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The idea of ‘low cost’ may have been born in the air but it has come down to earth now and has put down roots in the land of the consumer.

The low cost airlines proved to be a true revolution in the tourism sector and their example has spread. The economic crisis and changes in consumer habits have meant that the philosophy of getting more for less has become normal in everyday life and has conquered the sectors of food, clothing, telephone communications, leisure, real estate and even insurance. Malaga, with one of the highest levels of unemployment in the country, has become one of the provinces where this trend is most noticeable and it is marking a new way of life.

The latest sector to become incorporated in this phenomenon is that of pharmaceutics. Last week, the industry announced that there is to be a reduction in the price of medication; it has been obliged to do so by the Health authorities, because doctors now have to write prescriptions for the active ingredient instead of for the brand name of the product and pharmacists have to supply the cheapest brand of the medication unless the patient specifically requests another brand and is prepared to pay the extra cost.

This practice has existed in Andalucía for some time, but its extension throughout the rest of the country has led the laboratories to hit back. The strategy is always the same: if a brand is expensive and fewer patients are using it, the manufacturer looks for ways of gaining the maximum benefit from a larger number of clients, even though the overall earnings may be lower.

But is this just a temporary measure because of the purchasing power of families is lower nowadays? Jesús Burgos, of the Consumers Union of Malaga (UCE), says ‘low cost’ is here to stay. “New initiatives are coming into being which are forcing long-established shops to lower their prices”, he explains, while also pointing out that consumers are recovering some powers which they had lost. José Luis Sánchez, of the Facua consumers association of Malaga, agrees: “Prices have been abusive for a long time and clients are seeing that if they compare prices and look around, they can find alternatives and this is something which will not happen when the economic situation improves”.

Food & personal hygiene

Before the economic crisis, few families would stop buying their favourite brands in order to spend less on shopping, but necessity is obliging them to do so. The consumption of own-brand goods has increased considerably, as has that of distributor brands.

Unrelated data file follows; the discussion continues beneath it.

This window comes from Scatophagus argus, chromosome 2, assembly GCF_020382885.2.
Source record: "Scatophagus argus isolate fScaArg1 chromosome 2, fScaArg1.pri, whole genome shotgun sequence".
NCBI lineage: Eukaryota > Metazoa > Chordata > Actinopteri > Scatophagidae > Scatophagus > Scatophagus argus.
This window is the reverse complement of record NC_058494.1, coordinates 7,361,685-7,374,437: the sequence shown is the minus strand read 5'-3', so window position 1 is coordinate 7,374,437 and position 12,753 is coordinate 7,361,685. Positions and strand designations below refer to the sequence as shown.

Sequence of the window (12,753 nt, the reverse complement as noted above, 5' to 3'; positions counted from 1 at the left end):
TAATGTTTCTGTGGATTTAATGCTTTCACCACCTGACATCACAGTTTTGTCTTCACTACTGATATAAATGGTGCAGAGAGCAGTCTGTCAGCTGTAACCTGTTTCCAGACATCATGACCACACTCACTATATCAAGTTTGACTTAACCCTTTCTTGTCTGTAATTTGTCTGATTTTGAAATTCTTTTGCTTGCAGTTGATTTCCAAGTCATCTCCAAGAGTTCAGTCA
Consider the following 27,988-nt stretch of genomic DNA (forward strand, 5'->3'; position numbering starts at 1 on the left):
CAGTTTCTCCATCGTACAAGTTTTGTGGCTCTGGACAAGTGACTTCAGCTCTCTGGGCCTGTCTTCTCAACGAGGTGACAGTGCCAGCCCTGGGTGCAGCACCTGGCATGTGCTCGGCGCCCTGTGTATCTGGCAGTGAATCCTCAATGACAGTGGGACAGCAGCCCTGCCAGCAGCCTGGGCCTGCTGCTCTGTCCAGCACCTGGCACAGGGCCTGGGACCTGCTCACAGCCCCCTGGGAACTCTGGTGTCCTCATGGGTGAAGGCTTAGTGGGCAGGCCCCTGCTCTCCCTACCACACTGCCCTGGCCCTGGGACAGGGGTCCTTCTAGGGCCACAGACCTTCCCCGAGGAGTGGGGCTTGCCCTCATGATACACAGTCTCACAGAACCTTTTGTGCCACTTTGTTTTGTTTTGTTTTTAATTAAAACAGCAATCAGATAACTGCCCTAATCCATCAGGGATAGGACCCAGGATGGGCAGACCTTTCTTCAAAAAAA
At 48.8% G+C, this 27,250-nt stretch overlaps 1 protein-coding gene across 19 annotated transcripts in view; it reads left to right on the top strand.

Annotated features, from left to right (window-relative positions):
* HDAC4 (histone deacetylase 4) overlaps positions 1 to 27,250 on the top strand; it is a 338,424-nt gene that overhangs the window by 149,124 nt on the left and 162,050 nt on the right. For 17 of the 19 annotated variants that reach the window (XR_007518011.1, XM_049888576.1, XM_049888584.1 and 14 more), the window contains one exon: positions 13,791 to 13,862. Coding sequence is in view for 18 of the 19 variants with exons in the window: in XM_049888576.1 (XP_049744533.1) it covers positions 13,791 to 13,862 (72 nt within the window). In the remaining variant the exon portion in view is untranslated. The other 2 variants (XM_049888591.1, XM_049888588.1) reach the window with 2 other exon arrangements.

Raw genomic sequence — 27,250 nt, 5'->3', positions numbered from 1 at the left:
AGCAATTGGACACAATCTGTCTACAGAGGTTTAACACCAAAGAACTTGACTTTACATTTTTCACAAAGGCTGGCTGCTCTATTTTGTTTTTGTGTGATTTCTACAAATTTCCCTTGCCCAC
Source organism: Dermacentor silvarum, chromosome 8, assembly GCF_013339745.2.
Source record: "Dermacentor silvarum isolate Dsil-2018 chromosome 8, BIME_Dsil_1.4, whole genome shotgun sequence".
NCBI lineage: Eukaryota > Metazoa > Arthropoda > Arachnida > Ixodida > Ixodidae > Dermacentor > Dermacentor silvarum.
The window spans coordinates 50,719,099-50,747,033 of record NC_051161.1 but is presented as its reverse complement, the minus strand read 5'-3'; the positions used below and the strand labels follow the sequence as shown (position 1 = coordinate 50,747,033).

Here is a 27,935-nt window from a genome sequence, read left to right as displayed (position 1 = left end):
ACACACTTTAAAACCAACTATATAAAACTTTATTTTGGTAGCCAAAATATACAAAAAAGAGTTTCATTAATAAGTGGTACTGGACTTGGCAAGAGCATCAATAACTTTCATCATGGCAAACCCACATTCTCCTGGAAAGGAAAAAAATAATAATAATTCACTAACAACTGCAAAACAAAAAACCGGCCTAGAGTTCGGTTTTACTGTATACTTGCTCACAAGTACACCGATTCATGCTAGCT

And not just on food. Personal hygiene and household cleaning has followed the same path. In Malaga, 39 per cent of consumers look for cheaper options for the products they use regularly, according to a survey by analysts Price Waterhouse-Coopers. However, this applies more to some products than others. Fruit juices, for example, where 44 per cent say they look for cheaper brands, cheeses (41.8 per cent) and milk (40.3 per cent). Own brands are now responsible for 28.6 per cent of the market share of food products, while the most economic brands have risen to 17.5 per cent and bargain offers to 22 per cent.

Those who fare worst, the leading brands, are launching loyalty campaigns to defend themselves and are lowering prices. Meanwhile, consumers have discovered that the savings do not mean a reduction in quality and are benefiting from a reduction of between 18 and 42 per cent in the amount they spend on food, 32.7 per cent on packaged products, 43.9 per cent on cleaning items and 10.8 per cent on personal hygiene goods.

Consumers are now becoming ‘smart shoppers’. “Consumers are more critical and selective now, as well as being better informed and knowing, for example, that behind many own label goods are trusted manufacturers”, says Jesús Burgos.


Until September, the low cost airlines which operate in Malaga gained 8.8 per cent more passengers than in the same period last year, according to data from the Institute of Tourism Studies (IET).

These companies have transported 3.2 million passengers via the passenger terminal of the Costa del Sol’s airport in the first nine months of this year, almost 80 per cent of the total number of passengers who arrive at this airport, when on a national level they account for only one half compared with traditional flights.


The Internet has contributed to the fall in prices, because it offers a global market in which consumers can find the best prices in pharmaceutical goods, clothing and travel.

These companies are able to offer very competitive prices because their overheads are minimal. A new online commerce law gives consumers greater protection and more people are choosing to shop this way

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